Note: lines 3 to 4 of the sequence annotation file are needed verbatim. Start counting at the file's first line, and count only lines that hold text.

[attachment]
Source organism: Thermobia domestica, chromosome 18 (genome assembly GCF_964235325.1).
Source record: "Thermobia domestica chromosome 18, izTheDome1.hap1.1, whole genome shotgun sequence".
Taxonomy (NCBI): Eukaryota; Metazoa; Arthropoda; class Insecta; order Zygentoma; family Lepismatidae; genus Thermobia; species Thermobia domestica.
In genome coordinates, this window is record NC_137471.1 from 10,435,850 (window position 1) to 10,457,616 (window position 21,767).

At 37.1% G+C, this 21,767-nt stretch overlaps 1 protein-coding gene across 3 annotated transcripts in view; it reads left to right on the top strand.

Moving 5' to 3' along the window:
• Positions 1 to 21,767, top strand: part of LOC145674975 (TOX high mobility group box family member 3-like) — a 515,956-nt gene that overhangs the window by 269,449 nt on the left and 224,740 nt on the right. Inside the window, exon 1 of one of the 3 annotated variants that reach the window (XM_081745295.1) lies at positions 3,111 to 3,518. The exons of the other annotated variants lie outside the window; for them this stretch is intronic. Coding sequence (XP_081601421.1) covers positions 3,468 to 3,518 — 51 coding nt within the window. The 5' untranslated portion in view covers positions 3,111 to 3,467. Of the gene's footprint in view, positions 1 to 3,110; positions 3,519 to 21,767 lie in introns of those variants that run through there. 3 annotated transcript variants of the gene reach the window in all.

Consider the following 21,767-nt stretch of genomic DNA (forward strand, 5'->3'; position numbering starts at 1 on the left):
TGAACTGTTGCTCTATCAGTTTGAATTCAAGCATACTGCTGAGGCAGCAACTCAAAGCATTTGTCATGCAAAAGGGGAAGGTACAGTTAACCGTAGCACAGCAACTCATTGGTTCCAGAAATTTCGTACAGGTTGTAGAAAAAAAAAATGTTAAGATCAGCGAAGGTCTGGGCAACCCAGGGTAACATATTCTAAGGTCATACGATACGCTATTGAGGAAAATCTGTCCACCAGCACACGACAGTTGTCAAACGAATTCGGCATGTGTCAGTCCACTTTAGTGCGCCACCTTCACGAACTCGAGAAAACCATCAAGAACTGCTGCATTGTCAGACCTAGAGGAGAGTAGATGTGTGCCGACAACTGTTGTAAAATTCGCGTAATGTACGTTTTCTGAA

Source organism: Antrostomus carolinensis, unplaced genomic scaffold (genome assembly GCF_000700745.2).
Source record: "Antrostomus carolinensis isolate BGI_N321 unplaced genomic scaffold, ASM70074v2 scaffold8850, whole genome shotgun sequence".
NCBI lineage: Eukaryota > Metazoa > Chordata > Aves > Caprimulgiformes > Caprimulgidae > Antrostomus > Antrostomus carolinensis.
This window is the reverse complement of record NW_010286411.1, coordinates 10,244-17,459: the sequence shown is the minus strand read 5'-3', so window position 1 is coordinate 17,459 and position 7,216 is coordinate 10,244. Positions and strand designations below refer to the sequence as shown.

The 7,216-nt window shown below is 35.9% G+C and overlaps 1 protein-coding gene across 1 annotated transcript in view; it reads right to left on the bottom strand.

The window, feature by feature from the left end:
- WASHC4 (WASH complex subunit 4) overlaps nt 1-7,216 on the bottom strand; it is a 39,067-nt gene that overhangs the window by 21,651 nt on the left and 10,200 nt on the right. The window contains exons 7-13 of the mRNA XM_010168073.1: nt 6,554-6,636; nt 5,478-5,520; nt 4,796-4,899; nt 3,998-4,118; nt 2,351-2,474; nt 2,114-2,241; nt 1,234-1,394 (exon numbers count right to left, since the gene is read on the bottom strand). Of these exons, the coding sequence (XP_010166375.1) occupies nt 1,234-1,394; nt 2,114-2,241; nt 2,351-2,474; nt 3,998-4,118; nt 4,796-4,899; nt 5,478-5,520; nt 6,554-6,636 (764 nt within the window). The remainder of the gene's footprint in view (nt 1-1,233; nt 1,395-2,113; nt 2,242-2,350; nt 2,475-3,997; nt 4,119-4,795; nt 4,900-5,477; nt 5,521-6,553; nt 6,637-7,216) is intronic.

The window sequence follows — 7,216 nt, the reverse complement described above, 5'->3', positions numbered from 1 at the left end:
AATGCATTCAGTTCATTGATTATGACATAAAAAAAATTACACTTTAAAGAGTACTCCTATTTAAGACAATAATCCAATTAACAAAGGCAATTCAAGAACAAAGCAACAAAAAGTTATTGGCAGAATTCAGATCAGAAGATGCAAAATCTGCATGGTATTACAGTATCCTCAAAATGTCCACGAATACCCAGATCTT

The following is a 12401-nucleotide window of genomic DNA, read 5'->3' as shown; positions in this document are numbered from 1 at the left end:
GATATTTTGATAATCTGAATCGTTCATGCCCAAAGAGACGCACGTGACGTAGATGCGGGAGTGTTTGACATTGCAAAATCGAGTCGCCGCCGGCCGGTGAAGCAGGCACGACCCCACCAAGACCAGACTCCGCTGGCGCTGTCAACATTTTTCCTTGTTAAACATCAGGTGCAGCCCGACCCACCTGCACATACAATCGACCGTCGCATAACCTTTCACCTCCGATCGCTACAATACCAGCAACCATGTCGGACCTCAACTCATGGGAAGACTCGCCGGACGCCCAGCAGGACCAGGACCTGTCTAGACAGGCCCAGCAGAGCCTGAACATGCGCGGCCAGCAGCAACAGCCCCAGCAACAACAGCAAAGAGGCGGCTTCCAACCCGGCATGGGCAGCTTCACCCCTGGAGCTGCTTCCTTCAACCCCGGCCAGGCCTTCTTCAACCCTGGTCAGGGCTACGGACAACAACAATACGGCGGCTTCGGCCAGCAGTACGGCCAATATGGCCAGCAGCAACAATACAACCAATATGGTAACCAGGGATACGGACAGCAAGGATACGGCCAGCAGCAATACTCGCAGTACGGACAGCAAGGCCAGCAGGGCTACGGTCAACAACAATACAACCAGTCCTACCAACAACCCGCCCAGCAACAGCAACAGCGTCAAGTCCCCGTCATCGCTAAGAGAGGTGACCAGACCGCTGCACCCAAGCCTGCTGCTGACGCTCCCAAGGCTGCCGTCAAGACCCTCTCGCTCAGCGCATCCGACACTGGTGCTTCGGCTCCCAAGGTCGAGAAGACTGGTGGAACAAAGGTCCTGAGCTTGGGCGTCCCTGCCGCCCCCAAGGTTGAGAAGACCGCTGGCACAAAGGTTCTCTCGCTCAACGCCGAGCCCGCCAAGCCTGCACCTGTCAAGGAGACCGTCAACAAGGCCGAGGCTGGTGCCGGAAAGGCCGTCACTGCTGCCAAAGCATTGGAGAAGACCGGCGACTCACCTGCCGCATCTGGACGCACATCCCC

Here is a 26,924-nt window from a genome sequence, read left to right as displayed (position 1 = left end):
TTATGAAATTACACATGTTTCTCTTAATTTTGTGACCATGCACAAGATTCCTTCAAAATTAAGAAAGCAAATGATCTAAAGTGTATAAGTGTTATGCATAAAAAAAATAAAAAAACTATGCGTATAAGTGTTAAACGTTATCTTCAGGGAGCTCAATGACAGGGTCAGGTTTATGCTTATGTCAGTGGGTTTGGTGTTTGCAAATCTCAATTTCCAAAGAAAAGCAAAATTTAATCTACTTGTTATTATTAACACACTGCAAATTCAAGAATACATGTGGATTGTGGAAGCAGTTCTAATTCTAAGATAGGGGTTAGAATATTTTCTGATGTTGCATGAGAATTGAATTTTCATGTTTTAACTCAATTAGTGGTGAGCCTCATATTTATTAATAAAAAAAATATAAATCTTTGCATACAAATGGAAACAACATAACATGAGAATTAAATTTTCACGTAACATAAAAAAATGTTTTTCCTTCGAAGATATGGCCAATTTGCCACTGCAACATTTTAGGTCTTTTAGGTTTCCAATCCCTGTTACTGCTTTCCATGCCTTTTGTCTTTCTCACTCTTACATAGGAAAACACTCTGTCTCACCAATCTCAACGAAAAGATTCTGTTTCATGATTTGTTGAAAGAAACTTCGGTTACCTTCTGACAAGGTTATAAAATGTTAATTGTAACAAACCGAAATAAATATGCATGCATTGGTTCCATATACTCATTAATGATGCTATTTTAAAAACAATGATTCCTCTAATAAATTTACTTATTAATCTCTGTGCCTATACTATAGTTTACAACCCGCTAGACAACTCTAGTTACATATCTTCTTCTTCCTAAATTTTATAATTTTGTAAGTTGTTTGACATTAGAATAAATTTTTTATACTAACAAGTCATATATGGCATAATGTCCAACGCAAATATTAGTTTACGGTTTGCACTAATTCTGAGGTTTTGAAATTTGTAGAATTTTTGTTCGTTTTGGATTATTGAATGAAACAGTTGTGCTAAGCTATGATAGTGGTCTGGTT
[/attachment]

Taxonomy (NCBI): Eukaryota; Metazoa; Arthropoda; class Insecta; order Zygentoma; family Lepismatidae; genus Thermobia; species Thermobia domestica.
In genome coordinates, this window is record NC_137471.1 from 10,435,850 (window position 1) to 10,457,616 (window position 21,767).